Finally, many people with depression may simply have an imbalance of chemicals within their bodies. They may not have experienced trauma or gone through a stressful life event, but they’re still experiencing depression.
All of these causes of depression are valid and anyone experiencing depression deserves compassionate, supportive help.
No matter what the cause of depression, there are ways to help prevent it.
It can be all too easy to have exercise or physical movement low on the priority list as a student. After all, it’s mentally tiring to learn for several hours per day. You also probably have quite a bit of homework waiting for you to complete after classes end.
Making exercise and movement a priority can help you ward off depression, so it can really help to pencil in some exercise time on your schedule.
You don’t necessarily have to go to a gym to fit in some activity — you could simply go for a quick 15-minute walk after school. As an added bonus, this activity can help give your brain a break, so you have a clearer mind as you work on any assignments.
Another important key in preventing depression is to socialize — you want to avoid isolating yourself.
Spending time with supportive friends and family brings many benefits, not least of which is that it can help stop depression from creeping up.
For college students, scheduling a weekly study session with a classmate at a local coffee shop can work wonders for mental health. After all, it can be really helpful to share what’s going on in your life with a friend. They’re often experiencing something similar and that can leave you feeling less lonely.
Attending social events like a football game or even volunteering with a favorite nonprofit are both excellent ways to connect with other students.
Having a regular, healthy sleep schedule can help prevent depression.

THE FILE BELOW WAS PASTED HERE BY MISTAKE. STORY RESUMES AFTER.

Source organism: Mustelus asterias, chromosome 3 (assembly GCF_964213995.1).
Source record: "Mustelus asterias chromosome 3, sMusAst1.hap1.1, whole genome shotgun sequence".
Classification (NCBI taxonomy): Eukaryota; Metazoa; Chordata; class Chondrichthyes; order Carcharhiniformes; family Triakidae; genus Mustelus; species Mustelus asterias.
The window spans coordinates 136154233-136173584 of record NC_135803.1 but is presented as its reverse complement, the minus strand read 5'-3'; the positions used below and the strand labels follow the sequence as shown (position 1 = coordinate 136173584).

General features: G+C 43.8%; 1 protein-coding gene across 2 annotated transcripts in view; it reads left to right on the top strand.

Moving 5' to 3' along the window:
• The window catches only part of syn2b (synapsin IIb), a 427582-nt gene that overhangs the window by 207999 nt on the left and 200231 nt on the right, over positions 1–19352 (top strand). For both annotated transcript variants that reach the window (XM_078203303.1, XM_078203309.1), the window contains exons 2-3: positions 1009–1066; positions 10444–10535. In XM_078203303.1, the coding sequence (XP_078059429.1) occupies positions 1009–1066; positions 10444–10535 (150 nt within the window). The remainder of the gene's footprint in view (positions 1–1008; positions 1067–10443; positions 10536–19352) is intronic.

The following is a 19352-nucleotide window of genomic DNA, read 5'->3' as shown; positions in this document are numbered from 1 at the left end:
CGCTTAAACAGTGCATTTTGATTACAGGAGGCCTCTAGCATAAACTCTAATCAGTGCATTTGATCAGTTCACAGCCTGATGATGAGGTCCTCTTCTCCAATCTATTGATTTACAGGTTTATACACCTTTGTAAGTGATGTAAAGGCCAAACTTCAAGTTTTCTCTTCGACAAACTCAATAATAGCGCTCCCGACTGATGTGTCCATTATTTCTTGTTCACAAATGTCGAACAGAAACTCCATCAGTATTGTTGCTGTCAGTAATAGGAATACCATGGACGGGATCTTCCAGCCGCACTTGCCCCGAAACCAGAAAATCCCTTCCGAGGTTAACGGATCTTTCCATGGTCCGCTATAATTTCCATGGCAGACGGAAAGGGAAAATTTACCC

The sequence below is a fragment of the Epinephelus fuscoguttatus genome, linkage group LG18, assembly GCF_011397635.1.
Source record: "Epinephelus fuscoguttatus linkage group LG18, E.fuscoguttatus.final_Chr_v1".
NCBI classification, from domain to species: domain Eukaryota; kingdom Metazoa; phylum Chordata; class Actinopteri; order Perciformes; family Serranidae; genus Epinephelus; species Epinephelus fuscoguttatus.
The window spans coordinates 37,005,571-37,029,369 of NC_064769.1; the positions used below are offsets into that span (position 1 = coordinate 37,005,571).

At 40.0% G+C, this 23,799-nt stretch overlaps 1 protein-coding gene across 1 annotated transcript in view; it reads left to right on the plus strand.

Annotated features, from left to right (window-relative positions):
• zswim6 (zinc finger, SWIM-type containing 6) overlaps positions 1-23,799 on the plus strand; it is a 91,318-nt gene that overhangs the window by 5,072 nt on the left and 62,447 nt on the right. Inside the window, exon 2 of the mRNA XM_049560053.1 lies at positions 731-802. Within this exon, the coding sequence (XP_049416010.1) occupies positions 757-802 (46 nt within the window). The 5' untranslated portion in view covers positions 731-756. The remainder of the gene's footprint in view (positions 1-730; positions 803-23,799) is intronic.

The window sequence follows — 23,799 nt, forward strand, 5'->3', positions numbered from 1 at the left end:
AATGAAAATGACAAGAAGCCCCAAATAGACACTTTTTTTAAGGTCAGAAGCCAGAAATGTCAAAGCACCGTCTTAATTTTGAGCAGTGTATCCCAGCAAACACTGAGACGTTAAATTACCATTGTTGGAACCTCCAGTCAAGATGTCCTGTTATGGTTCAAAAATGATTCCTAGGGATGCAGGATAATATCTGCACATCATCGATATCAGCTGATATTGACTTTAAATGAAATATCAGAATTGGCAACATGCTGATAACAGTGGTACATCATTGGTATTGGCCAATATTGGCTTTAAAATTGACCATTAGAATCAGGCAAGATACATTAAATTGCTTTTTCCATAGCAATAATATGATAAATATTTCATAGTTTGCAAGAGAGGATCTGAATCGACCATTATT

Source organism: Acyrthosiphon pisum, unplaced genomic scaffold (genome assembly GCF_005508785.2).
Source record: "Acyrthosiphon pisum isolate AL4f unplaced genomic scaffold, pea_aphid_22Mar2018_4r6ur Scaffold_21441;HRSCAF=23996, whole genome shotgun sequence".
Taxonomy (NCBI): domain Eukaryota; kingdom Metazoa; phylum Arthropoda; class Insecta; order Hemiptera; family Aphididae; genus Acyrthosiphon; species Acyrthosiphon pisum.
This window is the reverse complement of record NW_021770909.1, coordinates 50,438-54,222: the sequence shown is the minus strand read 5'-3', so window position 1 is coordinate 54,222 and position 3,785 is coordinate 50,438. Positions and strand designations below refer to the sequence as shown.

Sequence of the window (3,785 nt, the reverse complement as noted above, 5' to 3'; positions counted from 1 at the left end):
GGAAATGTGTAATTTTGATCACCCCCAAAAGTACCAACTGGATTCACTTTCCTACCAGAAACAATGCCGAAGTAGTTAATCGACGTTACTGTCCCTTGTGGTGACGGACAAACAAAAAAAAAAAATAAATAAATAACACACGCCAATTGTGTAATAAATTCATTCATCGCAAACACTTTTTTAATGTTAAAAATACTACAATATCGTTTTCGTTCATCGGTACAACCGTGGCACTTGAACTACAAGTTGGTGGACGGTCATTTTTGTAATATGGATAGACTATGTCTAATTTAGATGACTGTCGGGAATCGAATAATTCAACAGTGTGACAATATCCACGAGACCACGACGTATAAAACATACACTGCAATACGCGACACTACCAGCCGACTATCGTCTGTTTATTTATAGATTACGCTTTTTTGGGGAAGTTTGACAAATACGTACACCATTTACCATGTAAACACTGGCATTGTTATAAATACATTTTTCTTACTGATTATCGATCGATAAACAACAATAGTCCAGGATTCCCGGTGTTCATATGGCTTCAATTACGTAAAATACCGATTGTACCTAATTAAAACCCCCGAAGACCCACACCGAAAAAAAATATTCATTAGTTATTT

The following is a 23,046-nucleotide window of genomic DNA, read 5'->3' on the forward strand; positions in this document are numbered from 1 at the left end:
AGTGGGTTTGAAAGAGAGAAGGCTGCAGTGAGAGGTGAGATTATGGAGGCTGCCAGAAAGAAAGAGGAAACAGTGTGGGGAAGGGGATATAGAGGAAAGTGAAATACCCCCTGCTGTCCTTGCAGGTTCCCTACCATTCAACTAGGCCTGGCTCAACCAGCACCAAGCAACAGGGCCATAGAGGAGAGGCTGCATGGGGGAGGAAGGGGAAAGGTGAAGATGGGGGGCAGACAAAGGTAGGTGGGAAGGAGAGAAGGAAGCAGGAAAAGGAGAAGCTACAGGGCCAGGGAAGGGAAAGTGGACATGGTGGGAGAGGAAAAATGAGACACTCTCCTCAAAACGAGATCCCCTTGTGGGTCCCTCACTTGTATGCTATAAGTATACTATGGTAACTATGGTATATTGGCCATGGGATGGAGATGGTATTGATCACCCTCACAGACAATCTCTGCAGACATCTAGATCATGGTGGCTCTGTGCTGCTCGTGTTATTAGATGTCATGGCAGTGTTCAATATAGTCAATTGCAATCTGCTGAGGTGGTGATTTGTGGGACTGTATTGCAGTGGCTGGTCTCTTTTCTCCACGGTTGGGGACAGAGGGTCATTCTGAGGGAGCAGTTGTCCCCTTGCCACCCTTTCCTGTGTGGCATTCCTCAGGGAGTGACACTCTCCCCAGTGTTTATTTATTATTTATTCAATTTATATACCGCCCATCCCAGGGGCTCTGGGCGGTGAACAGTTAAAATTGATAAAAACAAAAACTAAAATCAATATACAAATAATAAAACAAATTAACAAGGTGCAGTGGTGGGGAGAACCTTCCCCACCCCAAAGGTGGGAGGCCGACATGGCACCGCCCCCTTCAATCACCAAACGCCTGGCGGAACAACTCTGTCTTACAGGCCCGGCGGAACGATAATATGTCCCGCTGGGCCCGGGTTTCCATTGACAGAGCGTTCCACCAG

It might take some time to find your rhythm, but keep at it — making a plan to try and fall asleep at the same time each night can do wonders for your energy levels through the day.
Try reading a book, doing some gentle breathing exercises, or listening to a meditation podcast before bed to help you fall asleep. Keeping active throughout the day can help you feel more tired when bedtime arrives, too.
Preventing depression in the first place is worth the effort. However, if you find yourself feeling depressed, there are several treatment options you can try.
Many medications exist for people going through depression. A variety of different therapy types are also available, and you may be able to access it through your school.
It can be overwhelming to explore medications or therapy options on your own. Scheduling an appointment with a counselor or other mental health pro can be important for managing your depression.
If you think you might have depression, getting help is a critical first step. By reaching out, you’re taking an important step in protecting your mental health.
Other students are going through similar things. In fact, many students have reported that they don’t think negatively about someone reaching out for a little help.
As a student, you have access to many resources when it comes to mental health and depression. High school and middle school students can reach out to a guidance counselor to help navigate depression. College students typically have access to an on-campus health center.
Check with them to see if they offer mental health services at a reduced price. It may even be included with your tuition at no extra cost to you.
Reaching out to a trusted relative or close friend can be another good idea. Be certain that this person is someone you trust who will help you find the resources you need. A religious figure, mentor, or close family friend are good places to start if you’re thinking about talking over your options.
Remember that you’re not alone. You’re brave for reaching out for help with your depression!